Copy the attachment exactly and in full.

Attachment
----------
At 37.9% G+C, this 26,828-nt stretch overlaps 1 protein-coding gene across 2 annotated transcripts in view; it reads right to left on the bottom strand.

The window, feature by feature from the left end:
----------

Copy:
At 37.9% G+C, this 26,828-nt stretch overlaps 1 protein-coding gene across 2 annotated transcripts in view; it reads right to left on the bottom strand.

The window, feature by feature from the left end: